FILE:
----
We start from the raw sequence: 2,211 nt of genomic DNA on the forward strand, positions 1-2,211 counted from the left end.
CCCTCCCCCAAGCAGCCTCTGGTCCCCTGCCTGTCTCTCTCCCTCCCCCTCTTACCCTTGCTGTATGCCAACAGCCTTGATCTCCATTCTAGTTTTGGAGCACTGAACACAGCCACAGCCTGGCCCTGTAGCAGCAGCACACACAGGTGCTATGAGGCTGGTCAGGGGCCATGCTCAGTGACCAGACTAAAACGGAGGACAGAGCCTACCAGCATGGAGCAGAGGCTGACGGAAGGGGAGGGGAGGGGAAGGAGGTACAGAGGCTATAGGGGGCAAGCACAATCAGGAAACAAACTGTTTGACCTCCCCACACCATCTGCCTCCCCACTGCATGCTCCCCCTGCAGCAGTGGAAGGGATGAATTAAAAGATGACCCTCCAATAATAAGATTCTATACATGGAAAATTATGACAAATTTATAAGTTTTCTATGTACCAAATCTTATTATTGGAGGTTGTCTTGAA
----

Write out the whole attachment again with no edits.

We start from the raw sequence: 2,211 nt of genomic DNA on the forward strand, positions 1-2,211 counted from the left end.
CCCTCCCCCAAGCAGCCTCTGGTCCCCTGCCTGTCTCTCTCCCTCCCCCTCTTACCCTTGCTGTATGCCAACAGCCTTGATCTCCATTCTAGTTTTGGAGCACTGAACACAGCCACAGCCTGGCCCTGTAGCAGCAGCACACACAGGTGCTATGAGGCTGGTCAGGGGCCATGCTCAGTGACCAGACTAAAACGGAGGACAGAGCCTACCAGCATGGAGCAGAGGCTGACGGAAGGGGAGGGGAGGGGAAGGAGGTACAGAGGCTATAGGGGGCAAGCACAATCAGGAAACAAACTGTTTGACCTCCCCACACCATCTGCCTCCCCACTGCATGCTCCCCCTGCAGCAGTGGAAGGGATGAATTAAAAGATGACCCTCCAATAATAAGATTCTATACATGGAAAATTATGACAAATTTATAAGTTTTCTATGTACCAAATCTTATTATTGGAGGTTGTCTTGAA